MY CASE…

    I trained karate in my teens and reached an orange belt (as far as I rememebrer, it was white, yellow, orange…). I never went very far because I was always getting into arguments with the sensei and I deeply disliked katas (I focused my training mainly into strenghtening punches and kicks).

    Up to today, I can throw some really heavy punches. I kick poorly, because years of not training rendered me flexibility-less, and unable to kick an adult person above the hip.

    The main reason I did not have a good relationship with my sensei was that he expected to be treated with some reverence. I wanted do learn to fight, I paid de dojo and looked at the sensei like I always looked at my teachers in college: a person who should teach what I paid to learn, not elaborate philosophy.


    I never saw any practical reason for katas. I wanted to learn how to block, evade blows, train my reflexes, and perfect my bone-breaking skills.

    Nowadays, I have that orange belt somewhere in my house. There´s a piece of paper that says that I reached that rank. Even if I am unable to perform even 20% of what I did 15 years ago, I have the rank.

    If your theory was to be considered true, we would look at old Muhammad Ali as if he was just and old african-american guy… but he was the champion of the world! It can never be taken from him! the past does not get erased as if it never existed.


    I am a long-untrained orange belt now. When I resume training (which I intend to do soon), I will buy myself a white belt to restart from the beginning (my old gi still fits me well).

    But if I decided to NEVER walk into a karate dojo again, I would stay in that condition: of a “retired” orange belted karateka.

    The only reason I will wear a white belt again is because I want to really learn the thing for real this time. But I understand that, if I WANTED to restart from where I stopped, I would have that right. And no man in this world would be able to prevent me from doing so.

  35. Juan Alfred Rodriguez

    November 10, 2013 at 1:08 am

    Very apt post, especially now that Im one of those “has been”s…

    But let me tell you my story…

    I started Shotokan Karate when I was 16 (yes, very late) when I was in the Philippines. The year was 1992. Eight years later, I was promoted to 3-Dan in Goju-Ryu in Kumamoto (Japan) in 2000 (never had any intention of taking the Grading, until my Sensei told me to try for it)… Which after I moved to Tokyo, continuing Karate for a few more years.

    As other priorities took over (mostly work), I had to take a 3-year hiatus from Karate. When I came back to the dojo, feeling that my skill wasnt up to par, I took it upon myself to wear a WHITE BELT and position myself at the end of the line.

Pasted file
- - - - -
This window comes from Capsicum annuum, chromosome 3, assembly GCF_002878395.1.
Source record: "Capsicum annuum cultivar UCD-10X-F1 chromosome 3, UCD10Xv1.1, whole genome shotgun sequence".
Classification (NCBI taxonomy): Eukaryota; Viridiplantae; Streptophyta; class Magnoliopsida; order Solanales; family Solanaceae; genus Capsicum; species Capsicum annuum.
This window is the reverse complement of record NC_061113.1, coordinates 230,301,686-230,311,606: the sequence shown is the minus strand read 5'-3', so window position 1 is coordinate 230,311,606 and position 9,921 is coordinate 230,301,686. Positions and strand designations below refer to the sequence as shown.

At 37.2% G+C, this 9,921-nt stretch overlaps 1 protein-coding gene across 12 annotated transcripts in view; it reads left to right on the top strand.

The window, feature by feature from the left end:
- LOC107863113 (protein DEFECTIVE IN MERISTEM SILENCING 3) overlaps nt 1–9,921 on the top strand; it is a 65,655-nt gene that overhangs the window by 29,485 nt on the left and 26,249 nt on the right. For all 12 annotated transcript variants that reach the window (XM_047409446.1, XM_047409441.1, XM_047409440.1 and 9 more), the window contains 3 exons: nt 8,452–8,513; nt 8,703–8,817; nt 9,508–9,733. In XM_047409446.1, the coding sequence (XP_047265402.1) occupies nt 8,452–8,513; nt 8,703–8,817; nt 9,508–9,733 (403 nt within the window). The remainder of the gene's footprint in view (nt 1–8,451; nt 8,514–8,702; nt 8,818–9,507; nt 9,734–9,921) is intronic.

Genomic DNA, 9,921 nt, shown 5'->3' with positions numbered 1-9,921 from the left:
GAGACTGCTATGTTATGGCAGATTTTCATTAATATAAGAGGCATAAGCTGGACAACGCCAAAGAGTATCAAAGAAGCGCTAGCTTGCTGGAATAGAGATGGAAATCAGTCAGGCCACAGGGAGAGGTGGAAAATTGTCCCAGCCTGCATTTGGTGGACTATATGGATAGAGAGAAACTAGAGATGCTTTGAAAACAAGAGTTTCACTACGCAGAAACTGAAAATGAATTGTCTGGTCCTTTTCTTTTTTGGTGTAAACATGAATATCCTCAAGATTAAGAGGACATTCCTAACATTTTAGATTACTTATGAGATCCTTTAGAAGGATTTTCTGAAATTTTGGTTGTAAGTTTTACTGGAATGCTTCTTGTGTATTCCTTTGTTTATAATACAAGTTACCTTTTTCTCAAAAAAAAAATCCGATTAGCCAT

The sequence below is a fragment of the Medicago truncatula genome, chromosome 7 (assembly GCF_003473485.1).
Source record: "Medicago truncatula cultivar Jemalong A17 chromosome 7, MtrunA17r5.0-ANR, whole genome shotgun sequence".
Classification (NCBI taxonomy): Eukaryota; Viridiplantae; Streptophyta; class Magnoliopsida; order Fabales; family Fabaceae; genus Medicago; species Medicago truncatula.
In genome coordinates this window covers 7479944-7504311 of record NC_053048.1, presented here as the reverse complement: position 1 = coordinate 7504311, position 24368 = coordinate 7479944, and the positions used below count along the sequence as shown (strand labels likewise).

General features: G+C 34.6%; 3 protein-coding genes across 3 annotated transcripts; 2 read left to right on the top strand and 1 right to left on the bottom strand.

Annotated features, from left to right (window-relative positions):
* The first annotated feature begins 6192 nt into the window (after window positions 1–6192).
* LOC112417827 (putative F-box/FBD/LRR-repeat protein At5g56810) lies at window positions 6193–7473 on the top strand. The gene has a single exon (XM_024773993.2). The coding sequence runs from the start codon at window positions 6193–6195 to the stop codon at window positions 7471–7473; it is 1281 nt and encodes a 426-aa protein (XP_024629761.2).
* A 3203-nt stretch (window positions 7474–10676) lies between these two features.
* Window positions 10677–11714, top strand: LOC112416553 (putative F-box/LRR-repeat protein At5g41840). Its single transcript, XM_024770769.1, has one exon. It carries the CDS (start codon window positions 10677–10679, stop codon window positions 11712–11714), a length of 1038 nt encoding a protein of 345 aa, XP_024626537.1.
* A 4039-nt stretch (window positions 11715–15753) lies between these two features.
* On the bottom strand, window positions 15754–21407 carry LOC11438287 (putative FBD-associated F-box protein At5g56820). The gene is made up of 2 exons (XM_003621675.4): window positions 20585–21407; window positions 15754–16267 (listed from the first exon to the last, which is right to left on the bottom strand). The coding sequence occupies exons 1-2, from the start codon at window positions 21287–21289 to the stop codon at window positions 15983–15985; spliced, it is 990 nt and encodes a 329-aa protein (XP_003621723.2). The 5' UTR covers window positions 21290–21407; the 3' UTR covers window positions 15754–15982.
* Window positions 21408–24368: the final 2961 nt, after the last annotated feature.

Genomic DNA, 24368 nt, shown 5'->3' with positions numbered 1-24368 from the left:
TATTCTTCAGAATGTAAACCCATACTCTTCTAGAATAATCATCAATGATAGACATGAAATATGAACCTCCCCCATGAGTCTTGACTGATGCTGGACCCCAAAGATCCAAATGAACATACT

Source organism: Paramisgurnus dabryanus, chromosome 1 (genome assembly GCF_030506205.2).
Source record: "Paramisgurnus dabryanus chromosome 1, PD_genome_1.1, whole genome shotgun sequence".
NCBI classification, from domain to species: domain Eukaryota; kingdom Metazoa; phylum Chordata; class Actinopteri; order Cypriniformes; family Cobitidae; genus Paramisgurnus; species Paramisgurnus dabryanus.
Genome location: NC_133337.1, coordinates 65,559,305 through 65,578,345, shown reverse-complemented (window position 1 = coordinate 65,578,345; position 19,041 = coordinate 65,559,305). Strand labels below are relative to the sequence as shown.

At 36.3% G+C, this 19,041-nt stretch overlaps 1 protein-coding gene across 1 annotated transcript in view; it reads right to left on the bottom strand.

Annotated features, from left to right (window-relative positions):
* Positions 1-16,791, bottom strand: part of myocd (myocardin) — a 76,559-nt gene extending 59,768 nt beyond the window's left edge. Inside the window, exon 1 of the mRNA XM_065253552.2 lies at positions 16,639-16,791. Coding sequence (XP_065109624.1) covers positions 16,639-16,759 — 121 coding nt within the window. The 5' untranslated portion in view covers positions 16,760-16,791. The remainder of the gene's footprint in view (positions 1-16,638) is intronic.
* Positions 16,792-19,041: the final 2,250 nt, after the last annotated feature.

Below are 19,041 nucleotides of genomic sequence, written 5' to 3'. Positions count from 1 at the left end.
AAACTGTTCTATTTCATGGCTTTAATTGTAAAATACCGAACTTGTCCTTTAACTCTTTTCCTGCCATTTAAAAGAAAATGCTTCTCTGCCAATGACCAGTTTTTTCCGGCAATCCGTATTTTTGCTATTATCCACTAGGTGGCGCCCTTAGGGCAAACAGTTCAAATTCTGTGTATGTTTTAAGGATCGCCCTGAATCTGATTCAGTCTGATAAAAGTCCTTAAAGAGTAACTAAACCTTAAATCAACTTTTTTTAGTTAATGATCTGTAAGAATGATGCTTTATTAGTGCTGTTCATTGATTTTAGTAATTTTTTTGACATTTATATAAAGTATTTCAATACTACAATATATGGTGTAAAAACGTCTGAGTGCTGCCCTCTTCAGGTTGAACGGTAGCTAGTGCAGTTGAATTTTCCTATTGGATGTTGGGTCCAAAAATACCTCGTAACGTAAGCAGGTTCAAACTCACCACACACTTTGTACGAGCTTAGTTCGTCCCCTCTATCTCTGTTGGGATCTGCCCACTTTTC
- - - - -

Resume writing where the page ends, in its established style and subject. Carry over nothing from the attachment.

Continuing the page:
Bad mistake! The Shihan reprimanded me for that -- he basically said that if I feel my skill wasnt up to par, that I should put twice, ten times or hundred times the effort to become worthy of my rank!

    Ouch! Basically, what you wrote in your post. All I could do was to apologize to the Shihan and made a presumptuous mistake.

    • Juan Alfred Rodriguez

      November 10, 2013 at 1:21 am

      Past forward to the present -- I move to the United States, and havent been doing Karate for TEN-years!

      And now, with a more relaxed lifestyle (kids are in Primary School, living in the rural areas, etc.) -- would really like to get back!

      Of course, I wouldnt expect anyone to take me in as a Black Belt, much less, a 3-Dan…! Maybe so, if it were a JKF Goju-Kai-affiliated dojo (quite 20- to 30-miles out), but that is besides the point -- I am willing to become a WHITE BELT again!

      Once I enter the dojo, I wont even say my rank. If they ask me if I have any experience, “I’ll just reply ‘… a little…’” Let the Sensei of that dojo judge for himself what I am worthy of…

      And yes -- since I was out for a decade, I definitely need to get back in shape. Started self-training about 6-wks back, and have managed to improved my flexibility for Jodan kicks, remembering ALL kata that Ive learned (both from Shotokan and Goju-Ryu), starting to develop proper breathing, precision and focus in techniques. Albeit, endurance is still shot that I cant perform a Black Belt-level kata at full power in one go….

      For me, now, late 30s. Rank doesnt hold much meaning -- as Mr Miyagi (The Karate Kid) once said, ” … belt mean no need rope to hold up pants….”

      Looking forward to again growing in the martial arts…

  36. Jeff

    December 11, 2013 at 1:22 am

    I think the mentality is the main issue here. If you have a break in your training and are willing to put a white belt back on and the Sensei tells you to wear your rank that you earned at one point but to come to beginner classes until you catch back up I think that’s ok. The key is being willing to start over if necessary as opposed to assuming you will start where you left off even though you don’t remember any of it.